The teen years are difficult enough without having a divorce thrown into the mix as well. Teens typically react to divorce in two ways: (1) being stoic and keeping their feelings in so as not to upset their parents, or (2) being angry at the world. To help your teen navigate the difficulties of divorce and its impact on the family, keep these tips in mind:
- Be the adult.
Older kids often feel they need to play a parental role in comforting parents who are going through a divorce. They may feel responsible for being the “peacemaker” between their parents as well. Don’t let them fall into this trap by keeping them out of the middle of your divorce and supporting them as you always have as Mom and Dad. Enlist the help of other adults in their lives — teachers, coaches, etc. — by letting those adults know about the divorce so your teen doesn’t have to shoulder the responsibility of breaking the news.
- Address changes in behavior immediately.
If your teen’s behavior changes, you may wonder if it’s normal teen angst or if the divorce has triggered the behavior change. You need to deal with these behaviors right away so they don’t become a pattern or get worse.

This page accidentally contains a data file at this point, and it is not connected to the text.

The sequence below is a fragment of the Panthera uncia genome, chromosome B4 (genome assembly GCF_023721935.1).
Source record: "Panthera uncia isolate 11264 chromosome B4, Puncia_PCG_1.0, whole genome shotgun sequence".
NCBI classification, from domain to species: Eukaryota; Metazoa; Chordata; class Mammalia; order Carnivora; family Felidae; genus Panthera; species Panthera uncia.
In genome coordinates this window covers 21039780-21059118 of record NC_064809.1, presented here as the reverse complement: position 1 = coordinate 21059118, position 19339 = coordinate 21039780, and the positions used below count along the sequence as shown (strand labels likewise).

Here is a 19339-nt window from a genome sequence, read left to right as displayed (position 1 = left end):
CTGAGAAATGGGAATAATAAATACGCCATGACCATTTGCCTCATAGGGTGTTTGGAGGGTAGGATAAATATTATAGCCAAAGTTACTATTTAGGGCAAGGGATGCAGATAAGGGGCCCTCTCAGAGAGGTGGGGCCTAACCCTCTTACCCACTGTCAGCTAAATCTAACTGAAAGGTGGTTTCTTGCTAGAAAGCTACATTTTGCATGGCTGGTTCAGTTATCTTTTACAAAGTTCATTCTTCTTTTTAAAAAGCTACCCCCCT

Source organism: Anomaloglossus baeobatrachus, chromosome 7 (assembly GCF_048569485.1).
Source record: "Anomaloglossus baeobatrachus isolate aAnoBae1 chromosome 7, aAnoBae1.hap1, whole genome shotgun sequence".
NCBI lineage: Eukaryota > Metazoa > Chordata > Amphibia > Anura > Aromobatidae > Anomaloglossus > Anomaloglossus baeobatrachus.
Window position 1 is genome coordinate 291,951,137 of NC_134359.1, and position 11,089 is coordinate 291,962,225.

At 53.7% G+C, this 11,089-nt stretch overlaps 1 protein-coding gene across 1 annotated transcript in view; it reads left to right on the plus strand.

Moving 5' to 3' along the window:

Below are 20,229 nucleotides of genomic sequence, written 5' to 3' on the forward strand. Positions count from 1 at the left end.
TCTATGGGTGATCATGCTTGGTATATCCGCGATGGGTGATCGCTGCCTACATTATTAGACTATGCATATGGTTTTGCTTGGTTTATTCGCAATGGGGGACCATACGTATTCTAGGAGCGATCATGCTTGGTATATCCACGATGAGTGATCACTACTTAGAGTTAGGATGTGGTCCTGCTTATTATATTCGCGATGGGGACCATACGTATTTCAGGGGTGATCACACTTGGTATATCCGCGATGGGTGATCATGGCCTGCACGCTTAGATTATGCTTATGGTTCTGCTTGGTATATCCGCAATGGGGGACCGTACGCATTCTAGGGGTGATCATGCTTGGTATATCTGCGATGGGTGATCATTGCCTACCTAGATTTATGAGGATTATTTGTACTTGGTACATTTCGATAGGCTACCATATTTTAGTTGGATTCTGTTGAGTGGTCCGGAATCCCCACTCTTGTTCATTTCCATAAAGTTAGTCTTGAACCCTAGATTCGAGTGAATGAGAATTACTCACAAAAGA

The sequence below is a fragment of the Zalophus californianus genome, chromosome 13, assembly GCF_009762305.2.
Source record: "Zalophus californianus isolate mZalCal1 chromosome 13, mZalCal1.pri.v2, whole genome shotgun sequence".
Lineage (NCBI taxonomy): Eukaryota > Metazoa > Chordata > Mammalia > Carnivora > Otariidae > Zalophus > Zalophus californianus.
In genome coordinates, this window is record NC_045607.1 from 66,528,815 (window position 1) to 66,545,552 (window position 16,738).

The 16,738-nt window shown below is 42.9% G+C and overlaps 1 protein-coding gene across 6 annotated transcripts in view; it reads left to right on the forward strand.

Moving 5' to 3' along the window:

- Give them access to a neutral third party.
Your teen needs to be able to discuss his or her fears and disappointment with an adult who is a neutral third party. This can be a family friend or a therapist who can listen to them and then gently give them a reality check.
- Look for changes.
If your teen has become self-destructive — drinking, taking drugs, cutting — this is an indication they could be self-medicating to dull their pain. Deal with it immediately.
- Provide your undivided attention.
There will be times that your teen needs your undivided attention, which means you need to put aside your own trauma (as well as your cell phone) and give it to them. Provide them with opportunities to open up to you by doing activities like taking a walk or shopping together. Don’t pressure them to talk to you — the best talks usually happen when doing daily activities together.
- Put dating on the back burner.
Most teens feel uncomfortable when it comes to their parents dating, especially when dates turn into sleepovers. Don’t expose your teen to new boyfriends or girlfriends until the divorce has been finalized and enough time has passed for everyone to get comfortable with the new routine.
When you are faced with an important life decision regarding a key family relationship, the advice and assistance of an experienced family law attorney often proves crucial to your understanding of the issues involved and your satisfaction with the ultimate outcome of your family law matter. Contact us today for your free consultation.